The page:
The citizens of Henry Adams are starting to take bets—will Lily Fontaine and Trent July finally tie the knot?
All they want is a nice, simple wedding, but their well-meaning neighbors are turning the no-fuss affair into the event of the decade. Bernadine, the town’s fairy godmother, wants Lily to have a storybook wedding fit for a princess, and Lily’s nine-year-old foster son is campaigning to be town preacher so he can officiate at the ceremony. Trouble multiplies when Trent is called on to help a new family move to town, not to mention Lily and Trent’s task of blending their families together.
With the bustle of the tight-knit, and often tightly wound, friends and family pushing them to the breaking point, the couple begins to wish they’d eloped. But, as they’ll soon be reminded, happiness in Henry Adams is meant to be shared.
Something Old, Something New finds us back in modern day Henry Adams, newly renovated and amongst a community of adopted kids. All of the adopted children seem to be settling into their new lives with their new parents except Devon. Always quiet and polite, Devon is an anomoly in that he’s only nine-years old but considered a preacher in the town he came from. Angling to become his new town’s preacher and marry his adoptive mother Lily, to Trent July, Devon shows another side to himself when he doesn’t get his way.
I like to think of this book as comfortable and cozy. I loved revisiting the people of Henry Adams and getting to know them all over again. The journey through Something Old, Something New produced a myriad of emotions and I loved every second of it. This novel seemed to focus less on Bernadine and what she could bestow on others, and more on the everyday blessings people make and create on their own. While I can appreciate Bernadine and what she did for the town of Henry Adams, I was happy to see that the book was less dependant on her wealth, and more dependant upon the love and friendship shared throughout the people of Henry Adams.
Devon’s story was heartbreaking. As the only foster child who comes from a loving home, we get to peek into his world and understand that adjusting to his new life is a lot harder for him than he first let on. Consumed with wanting to preach, Devon begins acting out and tries to use scripture to manipulate Lily to get his own way. I appreciate Lily because while she was understanding, she was not about tolerating his bad behavior. And with help from her betrothed, Trent July, they eventually get to the heart of the matter.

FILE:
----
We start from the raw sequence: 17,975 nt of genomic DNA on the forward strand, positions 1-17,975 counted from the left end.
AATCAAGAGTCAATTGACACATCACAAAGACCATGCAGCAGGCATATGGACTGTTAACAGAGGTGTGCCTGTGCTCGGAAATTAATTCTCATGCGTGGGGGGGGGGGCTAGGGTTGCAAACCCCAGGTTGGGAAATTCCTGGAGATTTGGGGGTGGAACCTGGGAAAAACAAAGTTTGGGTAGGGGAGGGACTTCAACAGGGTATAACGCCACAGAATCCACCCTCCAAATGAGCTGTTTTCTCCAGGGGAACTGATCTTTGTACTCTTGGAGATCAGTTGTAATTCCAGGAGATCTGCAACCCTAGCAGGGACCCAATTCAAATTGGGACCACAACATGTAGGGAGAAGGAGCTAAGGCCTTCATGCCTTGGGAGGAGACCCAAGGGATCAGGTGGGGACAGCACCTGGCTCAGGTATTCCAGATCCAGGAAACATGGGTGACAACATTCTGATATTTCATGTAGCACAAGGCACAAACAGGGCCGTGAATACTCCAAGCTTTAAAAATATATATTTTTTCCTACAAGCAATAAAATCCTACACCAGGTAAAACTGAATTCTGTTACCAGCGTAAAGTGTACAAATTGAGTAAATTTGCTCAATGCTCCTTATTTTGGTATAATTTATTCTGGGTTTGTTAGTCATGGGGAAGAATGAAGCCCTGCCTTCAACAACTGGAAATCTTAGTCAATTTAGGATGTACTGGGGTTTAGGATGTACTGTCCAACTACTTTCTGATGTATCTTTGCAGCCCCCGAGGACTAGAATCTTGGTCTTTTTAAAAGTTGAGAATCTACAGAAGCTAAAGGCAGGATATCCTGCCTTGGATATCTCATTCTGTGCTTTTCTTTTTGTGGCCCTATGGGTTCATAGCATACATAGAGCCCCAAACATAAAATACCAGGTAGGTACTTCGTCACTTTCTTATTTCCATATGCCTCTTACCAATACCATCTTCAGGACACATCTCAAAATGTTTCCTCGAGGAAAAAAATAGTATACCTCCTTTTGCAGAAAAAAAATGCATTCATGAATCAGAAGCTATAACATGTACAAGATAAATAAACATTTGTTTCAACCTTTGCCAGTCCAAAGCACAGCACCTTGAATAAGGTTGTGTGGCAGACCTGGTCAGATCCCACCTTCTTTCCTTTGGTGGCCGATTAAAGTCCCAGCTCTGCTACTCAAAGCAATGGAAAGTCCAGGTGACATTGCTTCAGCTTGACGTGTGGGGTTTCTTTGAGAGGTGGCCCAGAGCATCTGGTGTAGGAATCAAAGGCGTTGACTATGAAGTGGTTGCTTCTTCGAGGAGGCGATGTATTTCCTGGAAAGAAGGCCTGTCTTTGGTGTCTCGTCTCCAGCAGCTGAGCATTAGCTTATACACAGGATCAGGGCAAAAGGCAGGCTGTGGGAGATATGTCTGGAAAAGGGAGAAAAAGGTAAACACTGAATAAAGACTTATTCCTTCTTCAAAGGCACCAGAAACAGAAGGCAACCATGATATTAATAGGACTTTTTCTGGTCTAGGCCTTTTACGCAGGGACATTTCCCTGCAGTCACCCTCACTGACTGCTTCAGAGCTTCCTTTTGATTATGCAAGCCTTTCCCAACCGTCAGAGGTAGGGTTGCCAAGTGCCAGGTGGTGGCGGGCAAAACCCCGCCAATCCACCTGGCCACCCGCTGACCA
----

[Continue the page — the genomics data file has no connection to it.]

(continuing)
In this book we also get some answers that were left for us in the previous novels. It is also filled with fights, celebrations, newfound friends, and a search for birth parents. While most of the book is focused on the relationship between Lily and Trent, we do get a good glimpse into the lives of all the other adopted kids, and many of the original inhabitants of Henry Adams. But like the novels before, we are left wanting more and with many other unanswered questions. The author leaves some issues unresolved, effectively leaving it open for a follow-up book.
Something Old, Something New is appropriately titled in that Trent and Lily were high school sweethearts who eventually found their way back to each other. This novel is filled with colorful characters, amusing stories, and an atmosphere of love and friendship. While many moments were quite laden with mushiness and cheese, I loved every second of it and was just what I needed to read at the time. So if you’re looking for a great feel-good book I suggest you pick up Beverly Jenkins’ Blessings novels immediatley!
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Filed in: Black Fiction, Fiction, Reviews, Romance Tags: Beverly Jenkins, Black Fiction, Books, Review, Romance